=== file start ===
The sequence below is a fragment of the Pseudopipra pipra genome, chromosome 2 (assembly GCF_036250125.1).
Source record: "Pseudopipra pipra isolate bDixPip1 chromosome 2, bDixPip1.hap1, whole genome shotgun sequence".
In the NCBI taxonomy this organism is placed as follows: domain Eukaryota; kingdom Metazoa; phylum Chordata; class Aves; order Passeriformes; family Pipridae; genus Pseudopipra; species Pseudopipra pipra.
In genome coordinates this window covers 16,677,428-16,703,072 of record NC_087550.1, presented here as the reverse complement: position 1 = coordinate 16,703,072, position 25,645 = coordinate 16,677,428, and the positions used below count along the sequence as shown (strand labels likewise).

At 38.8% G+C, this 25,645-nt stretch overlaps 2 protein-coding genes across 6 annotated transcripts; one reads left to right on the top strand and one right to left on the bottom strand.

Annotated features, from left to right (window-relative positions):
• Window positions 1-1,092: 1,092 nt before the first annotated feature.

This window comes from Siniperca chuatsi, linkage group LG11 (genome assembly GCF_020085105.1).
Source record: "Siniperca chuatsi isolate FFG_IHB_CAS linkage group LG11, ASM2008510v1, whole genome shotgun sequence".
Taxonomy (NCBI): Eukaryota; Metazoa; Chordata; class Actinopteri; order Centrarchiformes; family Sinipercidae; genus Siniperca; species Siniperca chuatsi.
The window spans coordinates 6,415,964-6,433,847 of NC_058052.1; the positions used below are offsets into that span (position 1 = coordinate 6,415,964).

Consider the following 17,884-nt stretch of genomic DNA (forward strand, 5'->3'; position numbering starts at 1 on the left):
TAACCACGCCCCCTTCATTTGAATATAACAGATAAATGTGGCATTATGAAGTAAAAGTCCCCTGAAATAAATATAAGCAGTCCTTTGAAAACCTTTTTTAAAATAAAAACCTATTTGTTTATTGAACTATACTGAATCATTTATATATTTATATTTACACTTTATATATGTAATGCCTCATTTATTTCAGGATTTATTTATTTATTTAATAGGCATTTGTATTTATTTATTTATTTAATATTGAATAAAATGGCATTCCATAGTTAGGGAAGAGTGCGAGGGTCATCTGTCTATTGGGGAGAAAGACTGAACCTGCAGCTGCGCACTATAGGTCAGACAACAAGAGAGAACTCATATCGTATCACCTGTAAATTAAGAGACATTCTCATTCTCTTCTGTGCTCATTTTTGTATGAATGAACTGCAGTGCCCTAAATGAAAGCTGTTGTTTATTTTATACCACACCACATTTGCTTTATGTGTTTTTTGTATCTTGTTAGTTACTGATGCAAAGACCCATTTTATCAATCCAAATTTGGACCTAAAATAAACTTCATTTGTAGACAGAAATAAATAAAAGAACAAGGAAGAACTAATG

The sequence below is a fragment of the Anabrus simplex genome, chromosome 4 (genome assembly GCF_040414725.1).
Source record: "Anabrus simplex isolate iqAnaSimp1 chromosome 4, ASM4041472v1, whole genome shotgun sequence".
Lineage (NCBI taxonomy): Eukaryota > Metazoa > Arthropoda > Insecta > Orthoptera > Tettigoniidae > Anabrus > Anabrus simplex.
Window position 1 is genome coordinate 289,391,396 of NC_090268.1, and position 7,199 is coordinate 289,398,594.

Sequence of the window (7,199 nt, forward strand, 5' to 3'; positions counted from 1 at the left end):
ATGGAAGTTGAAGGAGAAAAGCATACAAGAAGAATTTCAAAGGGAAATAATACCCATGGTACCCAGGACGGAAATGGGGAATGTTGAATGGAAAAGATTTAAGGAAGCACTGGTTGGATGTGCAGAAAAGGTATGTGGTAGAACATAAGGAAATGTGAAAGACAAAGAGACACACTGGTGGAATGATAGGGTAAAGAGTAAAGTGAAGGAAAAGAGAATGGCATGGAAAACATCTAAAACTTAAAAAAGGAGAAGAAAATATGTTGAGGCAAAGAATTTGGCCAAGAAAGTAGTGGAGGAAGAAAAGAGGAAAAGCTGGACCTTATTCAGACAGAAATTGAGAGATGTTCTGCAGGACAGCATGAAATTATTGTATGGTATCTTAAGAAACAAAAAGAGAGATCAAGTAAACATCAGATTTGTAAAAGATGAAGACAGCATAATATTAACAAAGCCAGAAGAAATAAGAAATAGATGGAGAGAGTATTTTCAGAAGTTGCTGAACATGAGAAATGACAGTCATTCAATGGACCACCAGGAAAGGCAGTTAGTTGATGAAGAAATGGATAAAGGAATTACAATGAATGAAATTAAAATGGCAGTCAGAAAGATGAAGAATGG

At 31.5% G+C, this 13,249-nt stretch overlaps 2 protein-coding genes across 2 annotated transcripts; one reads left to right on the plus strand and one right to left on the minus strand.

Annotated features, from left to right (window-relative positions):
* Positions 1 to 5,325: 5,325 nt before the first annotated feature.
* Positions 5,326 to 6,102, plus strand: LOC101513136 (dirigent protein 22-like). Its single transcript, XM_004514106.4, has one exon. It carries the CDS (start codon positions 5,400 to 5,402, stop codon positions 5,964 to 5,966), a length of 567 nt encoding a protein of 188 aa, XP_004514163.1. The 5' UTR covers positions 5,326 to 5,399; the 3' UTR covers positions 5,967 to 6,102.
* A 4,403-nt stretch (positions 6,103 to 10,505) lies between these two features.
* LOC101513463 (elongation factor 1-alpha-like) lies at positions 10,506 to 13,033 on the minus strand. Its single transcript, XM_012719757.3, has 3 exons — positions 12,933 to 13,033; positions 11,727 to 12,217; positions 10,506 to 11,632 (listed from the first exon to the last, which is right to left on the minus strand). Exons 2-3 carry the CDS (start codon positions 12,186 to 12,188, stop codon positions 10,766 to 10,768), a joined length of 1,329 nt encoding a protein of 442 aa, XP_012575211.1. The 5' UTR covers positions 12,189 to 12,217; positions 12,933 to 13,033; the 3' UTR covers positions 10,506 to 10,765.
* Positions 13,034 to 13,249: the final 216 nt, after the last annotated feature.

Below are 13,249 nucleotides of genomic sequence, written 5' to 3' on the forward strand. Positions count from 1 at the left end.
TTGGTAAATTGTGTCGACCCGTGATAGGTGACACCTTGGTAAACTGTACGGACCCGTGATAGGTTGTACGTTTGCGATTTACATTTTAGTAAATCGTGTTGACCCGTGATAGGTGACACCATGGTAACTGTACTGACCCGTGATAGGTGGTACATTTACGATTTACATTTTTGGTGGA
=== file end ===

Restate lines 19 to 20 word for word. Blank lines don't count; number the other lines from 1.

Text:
ATGGAAGTTGAAGGAGAAAAGCATACAAGAAGAATTTCAAAGGGAAATAATACCCATGGTACCCAGGACGGAAATGGGGAATGTTGAATGGAAAAGATTTAAGGAAGCACTGGTTGGATGTGCAGAAAAGGTATGTGGTAGAACATAAGGAAATGTGAAAGACAAAGAGACACACTGGTGGAATGATAGGGTAAAGAGTAAAGTGAAGGAAAAGAGAATGGCATGGAAAACATCTAAAACTTAAAAAAGGAGAAGAAAATATGTTGAGGCAAAGAATTTGGCCAAGAAAGTAGTGGAGGAAGAAAAGAGGAAAAGCTGGACCTTATTCAGACAGAAATTGAGAGATGTTCTGCAGGACAGCATGAAATTATTGTATGGTATCTTAAGAAACAAAAAGAGAGATCAAGTAAACATCAGATTTGTAAAAGATGAAGACAGCATAATATTAACAAAGCCAGAAGAAATAAGAAATAGATGGAGAGAGTATTTTCAGAAGTTGCTGAACATGAGAAATGACAGTCATTCAATGGACCACCAGGAAAGGCAGTTAGTTGATGAAGAAATGGATAAAGGAATTACAATGAATGAAATTAAAATGGCAGTCAGAAAGATGAAGAATGG

At 31.5% G+C, this 13,249-nt stretch overlaps 2 protein-coding genes across 2 annotated transcripts; one reads left to right on the plus strand and one right to left on the minus strand.